The latest addition to my Special Situations portfolio will take advantage of the reorganization going on at Visteon (NYSE:VC). Visteon has sold stakes in a few assets, cleaning up its balance sheet and making it easier for analysts to evaluate, and it's now highly exposed to the rapidly growing economies of Asia.
In addition to fundamental improvements, the company has committed to a huge buyback over the next two years that should drive its stock price higher, too. So my Special Situations portfolio is buying warrants on the company, which magnify the gains on the stock as it climbs. Here are the details that make the warrants a compelling purchase.
The special situation
Visteon has been busy recently cleaning up its shop. In December, it announced it had closed a deal to sell its 50% stake in Yanfeng Visteon Automotive Trim Systems and other interior-related joint ventures. That along with distributable profits from 2012 and 2013 will bring Visteon cash of over $1.2 billion.
Those divestitures leave Visteon with two core divisions: climate and electronics. And those divisions are highly geared to the growth economies of Asia. The Halla Visteon climate unit makes about 60% of its sales from Asia, while the electronics unit makes almost 40% there. The climate unit has achieved sales growth of 7% and is the world's No. 2 player, while electronics has notched 12% revenue growth and is the No. 3 player in driver information and controls. So, the reorganization not only cleans up its portfolio, but it also gets Visteon into higher-growth segments of the market. Visteon now does less than 10% of its business in the slow-growth U.S.
So, what's it going to do with that new cash? Exactly what it should be doing, by my calculations. Return it to shareholders via stock buybacks. Last year, the company announced a $1 billion buyback authorization through December 2015. That amounts to 25% of the stock at today's prices, and it should act as an excellent tailwind for the stock and create value for shareholders. Currently, the company's enterprise value is just 4.5 times estimated 2014 EBITDA of $620 million (midpoint). That's much too low for a company with a clean balance sheet and the growth prospects that Visteon has.
The interesting bit here is that Visteon has warrants. So, instead of buying the common stock, my portfolio will buy the warrants (ticker: VSTOW), long-dated securities that function a lot like call options. Warrants and long-dated calls are an excellent place to look for value, since it's often difficult to accurately price them. The Visteon warrants expire in October 2015 and have a strike price of $58.80. They trade for around $25.50, against a common-stock price of $82. That means we're paying about $2.30 in time value. With a significant buyback announced and a cheap valuation, the warrants should offer good returns if the stock moves higher.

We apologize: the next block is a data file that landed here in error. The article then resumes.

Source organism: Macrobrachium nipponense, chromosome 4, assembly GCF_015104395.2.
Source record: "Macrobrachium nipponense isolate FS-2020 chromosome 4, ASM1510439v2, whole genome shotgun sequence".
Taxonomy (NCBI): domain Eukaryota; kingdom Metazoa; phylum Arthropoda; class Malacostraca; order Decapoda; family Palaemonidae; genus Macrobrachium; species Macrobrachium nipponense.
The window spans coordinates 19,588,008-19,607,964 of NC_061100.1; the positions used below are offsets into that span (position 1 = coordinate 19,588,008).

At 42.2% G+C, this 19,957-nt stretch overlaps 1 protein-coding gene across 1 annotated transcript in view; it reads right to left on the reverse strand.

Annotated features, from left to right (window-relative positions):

One of the biggest risks here is a potential slowdown in Asia. The markets are worried, but they're always worried about something. So Visteon's high exposure to Asia cuts both ways, here.
Another concern is the relative power that car manufacturers have over suppliers such as Visteon. Carmakers have a habit of squeezing their parts suppliers, especially when times get tougher, and the industry is littered with stories of failed suppliers. That includes Visteon itself, a 2000 spin-off of Ford that declared bankruptcy in 2009. For example, Visteon relies heavily on Hyundai and Kia, and if they stumble, it could make things difficult for Visteon. This bears watching.
In addition, investing in warrants and options carries its own risks, especially the timing element. Not only does the thesis have to be right, but so does the timing. These warrants have 21 months until expiration, so that's a lot of time for the market to move up or down -- or both. It's a lot of time yet for the thesis to play out.
Jim Royal has no position in any stocks mentioned. The Motley Fool recommends Ford. The Motley Fool owns shares of Ford. Try any of our Foolish newsletter services free for 30 days. We Fools may not all hold the same opinions, but we all believe that considering a diverse range of insights makes us better investors. The Motley Fool has a disclosure policy.